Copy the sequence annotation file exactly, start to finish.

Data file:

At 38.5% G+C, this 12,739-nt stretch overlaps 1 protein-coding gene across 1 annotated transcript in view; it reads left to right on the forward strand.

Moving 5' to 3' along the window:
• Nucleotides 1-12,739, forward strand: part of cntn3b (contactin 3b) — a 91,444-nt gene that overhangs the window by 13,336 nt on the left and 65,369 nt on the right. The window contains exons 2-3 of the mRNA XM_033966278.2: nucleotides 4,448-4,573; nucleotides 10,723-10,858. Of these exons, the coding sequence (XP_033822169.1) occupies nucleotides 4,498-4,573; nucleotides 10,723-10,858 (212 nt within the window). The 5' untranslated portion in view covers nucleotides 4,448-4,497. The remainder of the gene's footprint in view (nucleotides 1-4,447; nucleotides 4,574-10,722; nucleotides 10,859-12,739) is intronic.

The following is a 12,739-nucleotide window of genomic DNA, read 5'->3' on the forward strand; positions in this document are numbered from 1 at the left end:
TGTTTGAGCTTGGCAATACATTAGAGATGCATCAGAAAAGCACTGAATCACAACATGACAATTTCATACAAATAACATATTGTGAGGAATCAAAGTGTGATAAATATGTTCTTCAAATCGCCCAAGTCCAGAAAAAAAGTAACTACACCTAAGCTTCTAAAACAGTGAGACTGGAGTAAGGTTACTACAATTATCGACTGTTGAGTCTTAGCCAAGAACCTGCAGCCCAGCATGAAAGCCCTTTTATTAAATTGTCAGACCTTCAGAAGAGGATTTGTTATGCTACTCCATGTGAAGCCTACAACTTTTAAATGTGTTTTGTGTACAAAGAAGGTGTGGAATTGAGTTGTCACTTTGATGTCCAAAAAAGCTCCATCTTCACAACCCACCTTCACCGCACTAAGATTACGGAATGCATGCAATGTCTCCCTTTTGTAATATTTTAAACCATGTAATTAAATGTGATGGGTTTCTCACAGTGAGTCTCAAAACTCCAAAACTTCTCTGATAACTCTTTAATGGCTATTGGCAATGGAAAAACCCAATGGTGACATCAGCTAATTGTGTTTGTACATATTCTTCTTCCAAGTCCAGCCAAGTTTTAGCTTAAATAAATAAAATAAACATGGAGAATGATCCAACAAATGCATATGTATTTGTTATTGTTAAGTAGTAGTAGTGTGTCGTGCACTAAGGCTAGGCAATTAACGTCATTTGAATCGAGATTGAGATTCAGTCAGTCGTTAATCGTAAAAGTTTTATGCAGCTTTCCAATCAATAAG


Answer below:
At 38.5% G+C, this 12,739-nt stretch overlaps 1 protein-coding gene across 1 annotated transcript in view; it reads left to right on the forward strand.

Moving 5' to 3' along the window:
• Nucleotides 1-12,739, forward strand: part of cntn3b (contactin 3b) — a 91,444-nt gene that overhangs the window by 13,336 nt on the left and 65,369 nt on the right. The window contains exons 2-3 of the mRNA XM_033966278.2: nucleotides 4,448-4,573; nucleotides 10,723-10,858. Of these exons, the coding sequence (XP_033822169.1) occupies nucleotides 4,498-4,573; nucleotides 10,723-10,858 (212 nt within the window). The 5' untranslated portion in view covers nucleotides 4,448-4,497. The remainder of the gene's footprint in view (nucleotides 1-4,447; nucleotides 4,574-10,722; nucleotides 10,859-12,739) is intronic.

The following is a 12,739-nucleotide window of genomic DNA, read 5'->3' on the forward strand; positions in this document are numbered from 1 at the left end:
TGTTTGAGCTTGGCAATACATTAGAGATGCATCAGAAAAGCACTGAATCACAACATGACAATTTCATACAAATAACATATTGTGAGGAATCAAAGTGTGATAAATATGTTCTTCAAATCGCCCAAGTCCAGAAAAAAAGTAACTACACCTAAGCTTCTAAAACAGTGAGACTGGAGTAAGGTTACTACAATTATCGACTGTTGAGTCTTAGCCAAGAACCTGCAGCCCAGCATGAAAGCCCTTTTATTAAATTGTCAGACCTTCAGAAGAGGATTTGTTATGCTACTCCATGTGAAGCCTACAACTTTTAAATGTGTTTTGTGTACAAAGAAGGTGTGGAATTGAGTTGTCACTTTGATGTCCAAAAAAGCTCCATCTTCACAACCCACCTTCACCGCACTAAGATTACGGAATGCATGCAATGTCTCCCTTTTGTAATATTTTAAACCATGTAATTAAATGTGATGGGTTTCTCACAGTGAGTCTCAAAACTCCAAAACTTCTCTGATAACTCTTTAATGGCTATTGGCAATGGAAAAACCCAATGGTGACATCAGCTAATTGTGTTTGTACATATTCTTCTTCCAAGTCCAGCCAAGTTTTAGCTTAAATAAATAAAATAAACATGGAGAATGATCCAACAAATGCATATGTATTTGTTATTGTTAAGTAGTAGTAGTGTGTCGTGCACTAAGGCTAGGCAATTAACGTCATTTGAATCGAGATTGAGATTCAGTCAGTCGTTAATCGTAAAAGTTTTATGCAGCTTTCCAATCAATAAG